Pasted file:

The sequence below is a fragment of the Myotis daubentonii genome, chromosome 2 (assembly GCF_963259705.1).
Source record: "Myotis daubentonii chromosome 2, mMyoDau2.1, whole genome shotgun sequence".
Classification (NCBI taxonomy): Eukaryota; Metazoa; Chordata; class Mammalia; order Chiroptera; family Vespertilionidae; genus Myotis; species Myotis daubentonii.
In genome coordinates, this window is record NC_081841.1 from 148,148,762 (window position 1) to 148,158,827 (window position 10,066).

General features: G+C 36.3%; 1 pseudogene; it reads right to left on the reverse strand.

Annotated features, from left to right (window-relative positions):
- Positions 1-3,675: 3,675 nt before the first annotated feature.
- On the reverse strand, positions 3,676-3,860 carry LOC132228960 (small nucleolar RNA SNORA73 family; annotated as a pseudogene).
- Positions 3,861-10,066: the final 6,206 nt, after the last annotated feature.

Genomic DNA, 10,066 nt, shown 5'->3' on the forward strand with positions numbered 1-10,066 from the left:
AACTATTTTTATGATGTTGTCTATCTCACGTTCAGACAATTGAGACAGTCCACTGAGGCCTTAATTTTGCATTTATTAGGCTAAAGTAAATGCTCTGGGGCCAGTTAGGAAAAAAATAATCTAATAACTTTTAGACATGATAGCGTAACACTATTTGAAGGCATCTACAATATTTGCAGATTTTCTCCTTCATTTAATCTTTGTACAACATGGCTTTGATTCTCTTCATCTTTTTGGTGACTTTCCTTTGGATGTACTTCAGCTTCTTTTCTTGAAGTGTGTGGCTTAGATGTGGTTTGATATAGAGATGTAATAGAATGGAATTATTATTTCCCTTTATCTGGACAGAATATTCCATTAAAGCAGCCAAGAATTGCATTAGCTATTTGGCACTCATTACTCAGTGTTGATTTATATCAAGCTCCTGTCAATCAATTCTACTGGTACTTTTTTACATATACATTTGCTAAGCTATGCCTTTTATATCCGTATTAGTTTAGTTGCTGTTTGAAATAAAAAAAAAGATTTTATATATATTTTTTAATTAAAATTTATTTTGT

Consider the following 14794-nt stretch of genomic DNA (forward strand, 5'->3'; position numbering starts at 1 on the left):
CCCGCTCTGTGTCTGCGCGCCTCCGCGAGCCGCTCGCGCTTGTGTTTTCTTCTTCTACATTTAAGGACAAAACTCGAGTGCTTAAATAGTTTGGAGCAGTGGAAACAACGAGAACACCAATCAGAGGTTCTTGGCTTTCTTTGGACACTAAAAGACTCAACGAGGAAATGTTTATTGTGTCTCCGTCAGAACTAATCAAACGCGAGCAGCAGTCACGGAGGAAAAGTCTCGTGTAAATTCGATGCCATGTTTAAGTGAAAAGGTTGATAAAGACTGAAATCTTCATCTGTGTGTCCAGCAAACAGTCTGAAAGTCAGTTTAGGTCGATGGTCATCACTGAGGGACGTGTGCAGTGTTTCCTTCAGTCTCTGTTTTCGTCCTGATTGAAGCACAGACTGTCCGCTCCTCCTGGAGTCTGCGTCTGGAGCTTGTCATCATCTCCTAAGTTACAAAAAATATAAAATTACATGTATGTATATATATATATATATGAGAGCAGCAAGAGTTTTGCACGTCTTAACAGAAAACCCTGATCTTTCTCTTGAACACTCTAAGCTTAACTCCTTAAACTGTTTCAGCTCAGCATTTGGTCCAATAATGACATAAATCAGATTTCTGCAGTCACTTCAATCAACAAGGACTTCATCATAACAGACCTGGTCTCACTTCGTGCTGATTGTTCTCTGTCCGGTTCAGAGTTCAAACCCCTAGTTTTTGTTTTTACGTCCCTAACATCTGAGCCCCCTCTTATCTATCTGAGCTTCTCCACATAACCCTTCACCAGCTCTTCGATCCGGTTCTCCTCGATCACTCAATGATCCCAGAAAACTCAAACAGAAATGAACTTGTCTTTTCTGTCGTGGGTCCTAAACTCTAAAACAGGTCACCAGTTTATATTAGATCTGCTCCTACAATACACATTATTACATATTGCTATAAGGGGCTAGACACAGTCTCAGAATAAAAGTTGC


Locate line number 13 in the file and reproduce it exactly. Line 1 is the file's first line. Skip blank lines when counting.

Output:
CCCGCTCTGTGTCTGCGCGCCTCCGCGAGCCGCTCGCGCTTGTGTTTTCTTCTTCTACATTTAAGGACAAAACTCGAGTGCTTAAATAGTTTGGAGCAGTGGAAACAACGAGAACACCAATCAGAGGTTCTTGGCTTTCTTTGGACACTAAAAGACTCAACGAGGAAATGTTTATTGTGTCTCCGTCAGAACTAATCAAACGCGAGCAGCAGTCACGGAGGAAAAGTCTCGTGTAAATTCGATGCCATGTTTAAGTGAAAAGGTTGATAAAGACTGAAATCTTCATCTGTGTGTCCAGCAAACAGTCTGAAAGTCAGTTTAGGTCGATGGTCATCACTGAGGGACGTGTGCAGTGTTTCCTTCAGTCTCTGTTTTCGTCCTGATTGAAGCACAGACTGTCCGCTCCTCCTGGAGTCTGCGTCTGGAGCTTGTCATCATCTCCTAAGTTACAAAAAATATAAAATTACATGTATGTATATATATATATATATGAGAGCAGCAAGAGTTTTGCACGTCTTAACAGAAAACCCTGATCTTTCTCTTGAACACTCTAAGCTTAACTCCTTAAACTGTTTCAGCTCAGCATTTGGTCCAATAATGACATAAATCAGATTTCTGCAGTCACTTCAATCAACAAGGACTTCATCATAACAGACCTGGTCTCACTTCGTGCTGATTGTTCTCTGTCCGGTTCAGAGTTCAAACCCCTAGTTTTTGTTTTTACGTCCCTAACATCTGAGCCCCCTCTTATCTATCTGAGCTTCTCCACATAACCCTTCACCAGCTCTTCGATCCGGTTCTCCTCGATCACTCAATGATCCCAGAAAACTCAAACAGAAATGAACTTGTCTTTTCTGTCGTGGGTCCTAAACTCTAAAACAGGTCACCAGTTTATATTAGATCTGCTCCTACAATACACATTATTACATATTGCTATAAGGGGCTAGACACAGTCTCAGAATAAAAGTTGC